To make combat easier, or at least less hard, you can unlock these abilities, increase your stamina and health, discover loads of cool gear with different bonuses and improve your armour and weapons at a home base where trickster god Hermes is kicking around being vaguely quippy. Most of this is technically optional, but it’s not really, as it’s kind of the cornerstone of the traversing and puzzling bits of the game.
You get all the different bits of in-game currency from exploring and solving puzzles. The puzzles are my favourite bit. The more involved, multi-stage Constellation puzzles send you scampering about to collect giant marbles to set on a board in a certain order. Odysseus challenges make you shoot one of yer magic flying arrows through hoops on the ends of axe handles, the axes themselves arranged as an assault course amongst, for example, the snaky loops of a stone hydra. Some challenges are little races through the landscape: fly up these waterfalls without touching the ground, that kind of thing.
Often even opening a chest is preceded by a hunt through the nearby architecture to figure out what you need to do to unlock it. The whole map is scattered with vaults, like Zelda’s puzzle dungeons, that give you a piece of Zeus’s lightning, a way to upgrade your stamina, and these call upon a mix of combat, traversal and puzzling too. There are lasers, pressure plates, cubes of different weights and sizes made of stone or bronze or wood. You can “cheat” puzzles by ignoring what you’re supposed to do and using your big hammer ability to send a heavy cube flying where you need it to go.
The puzzles are varied, and I know they must be made well because I despise some of them – but not random ones. No, I just really fucking hate any of the ones that involve lasers, because I can’t get my head around the timing of them, or which order to push the blocks in. I frequently resort to forcing Fenyx to walk through the lasers whilst chugging health potions, like they are a World War I battalion facing the machine guns and I am an ambivalent general back at HQ.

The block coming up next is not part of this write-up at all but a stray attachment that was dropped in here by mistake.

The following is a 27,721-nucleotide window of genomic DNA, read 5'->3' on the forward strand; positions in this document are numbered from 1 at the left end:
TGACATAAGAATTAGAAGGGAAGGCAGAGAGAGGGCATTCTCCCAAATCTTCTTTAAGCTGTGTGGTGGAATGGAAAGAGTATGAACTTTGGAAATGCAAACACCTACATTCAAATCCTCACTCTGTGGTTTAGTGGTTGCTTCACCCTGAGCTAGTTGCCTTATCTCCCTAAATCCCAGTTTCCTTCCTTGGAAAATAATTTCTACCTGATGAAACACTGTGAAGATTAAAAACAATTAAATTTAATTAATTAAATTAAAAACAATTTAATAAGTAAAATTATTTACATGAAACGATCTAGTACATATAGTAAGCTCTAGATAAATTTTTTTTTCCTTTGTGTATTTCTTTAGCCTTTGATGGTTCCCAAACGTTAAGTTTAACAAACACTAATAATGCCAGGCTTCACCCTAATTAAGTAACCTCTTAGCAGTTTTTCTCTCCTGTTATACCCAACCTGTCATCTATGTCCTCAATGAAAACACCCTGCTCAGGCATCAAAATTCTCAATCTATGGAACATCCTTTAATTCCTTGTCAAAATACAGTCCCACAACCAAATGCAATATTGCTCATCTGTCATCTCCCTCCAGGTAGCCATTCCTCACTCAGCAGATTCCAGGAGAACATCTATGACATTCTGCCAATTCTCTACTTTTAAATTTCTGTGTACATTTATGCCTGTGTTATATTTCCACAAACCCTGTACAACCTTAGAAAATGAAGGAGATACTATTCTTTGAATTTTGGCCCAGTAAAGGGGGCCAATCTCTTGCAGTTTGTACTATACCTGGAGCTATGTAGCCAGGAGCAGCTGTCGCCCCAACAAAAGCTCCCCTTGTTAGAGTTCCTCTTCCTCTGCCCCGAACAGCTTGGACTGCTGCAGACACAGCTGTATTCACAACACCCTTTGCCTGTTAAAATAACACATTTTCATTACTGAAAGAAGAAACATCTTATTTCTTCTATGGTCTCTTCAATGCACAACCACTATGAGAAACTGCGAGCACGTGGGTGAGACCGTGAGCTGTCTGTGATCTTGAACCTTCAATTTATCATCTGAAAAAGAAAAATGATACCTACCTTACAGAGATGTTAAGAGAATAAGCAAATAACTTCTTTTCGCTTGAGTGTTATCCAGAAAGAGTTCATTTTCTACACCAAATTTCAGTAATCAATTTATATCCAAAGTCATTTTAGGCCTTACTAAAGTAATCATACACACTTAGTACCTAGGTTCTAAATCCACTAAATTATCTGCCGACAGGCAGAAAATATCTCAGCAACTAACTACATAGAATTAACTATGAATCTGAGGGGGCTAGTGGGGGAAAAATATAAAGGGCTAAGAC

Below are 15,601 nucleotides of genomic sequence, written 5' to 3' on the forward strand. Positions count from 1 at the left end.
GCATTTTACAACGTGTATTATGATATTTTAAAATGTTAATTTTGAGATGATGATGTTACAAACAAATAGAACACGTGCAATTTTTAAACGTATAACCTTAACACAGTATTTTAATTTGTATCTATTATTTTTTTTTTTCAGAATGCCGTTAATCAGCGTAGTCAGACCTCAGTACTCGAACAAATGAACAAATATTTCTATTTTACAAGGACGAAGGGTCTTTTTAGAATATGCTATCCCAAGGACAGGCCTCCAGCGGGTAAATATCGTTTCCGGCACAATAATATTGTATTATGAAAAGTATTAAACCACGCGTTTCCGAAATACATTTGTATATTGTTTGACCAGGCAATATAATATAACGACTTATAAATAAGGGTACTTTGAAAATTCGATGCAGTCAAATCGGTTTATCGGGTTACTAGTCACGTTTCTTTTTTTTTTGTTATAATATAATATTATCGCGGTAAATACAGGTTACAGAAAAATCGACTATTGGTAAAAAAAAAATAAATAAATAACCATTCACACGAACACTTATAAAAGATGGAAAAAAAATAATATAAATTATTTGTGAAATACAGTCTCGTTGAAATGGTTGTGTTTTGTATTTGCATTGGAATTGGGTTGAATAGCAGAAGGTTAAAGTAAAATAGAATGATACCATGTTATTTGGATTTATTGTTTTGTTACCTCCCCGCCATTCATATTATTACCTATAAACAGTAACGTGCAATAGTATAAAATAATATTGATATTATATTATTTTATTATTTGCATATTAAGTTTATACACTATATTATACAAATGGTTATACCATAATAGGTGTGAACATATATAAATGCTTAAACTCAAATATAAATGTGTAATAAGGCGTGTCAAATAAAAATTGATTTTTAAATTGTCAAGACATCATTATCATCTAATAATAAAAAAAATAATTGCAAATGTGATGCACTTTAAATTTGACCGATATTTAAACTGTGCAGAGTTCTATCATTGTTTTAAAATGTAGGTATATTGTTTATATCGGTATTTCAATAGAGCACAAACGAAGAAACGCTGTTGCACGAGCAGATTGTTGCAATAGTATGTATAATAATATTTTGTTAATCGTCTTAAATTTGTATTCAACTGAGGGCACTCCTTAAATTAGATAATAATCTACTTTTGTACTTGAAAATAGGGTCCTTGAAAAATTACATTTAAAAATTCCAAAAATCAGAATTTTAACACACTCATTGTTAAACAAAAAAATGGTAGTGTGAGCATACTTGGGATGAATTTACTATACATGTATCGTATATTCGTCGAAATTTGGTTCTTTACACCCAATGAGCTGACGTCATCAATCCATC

The traversal is my least favourite, because although the gliding wings you get make floating around above the landscape fun and epic the first few times you do it, eventually you realise that the world is pretty big and it doesn’t have that many fast travel points. A lot of your traversal becomes plain ol’ travel, and though the game tries to keep you on your toes by Typhon having a tantrum and raining down fire and brimstone every so often, that becomes a frustration that lengthens your journey rather than a diversion. A big puddle in the road you have to go out of your way to avoid, rather than getting a Maccas from the services as a treat.
Immortals does start to feel a bit grindy, too, if you crush it up and mainline it too much in an evening. It’s a game to be played at leisure over the Christmas break, not shnarfed down as quickly as possible. And the further you go, the harder and more involved it gets, and the deeper the references to Greek mythology get, to the point that I started to wonder who this was aimed at. It didn’t feel like it was aimed at kids.
But then I thought, fuck it, I’m not a kid, and I really like this. Does every game “for” grown-ups need to have blood and rude swears? No. And by the same token, games for tweens don’t need to be patronising, and it’s not like if I had a 12-year-old kid I’d buy them Cyberpunk 2077 for their new console, because that’s not at all appropriate. Thank goodness there’s this, then: an imaginative, fun action game that has a nice story about family and personal growth at the heart of its epic adventure, and a good sense of humour, where you turn Aphrodite from a gracious tree back into a bitchy hot girl.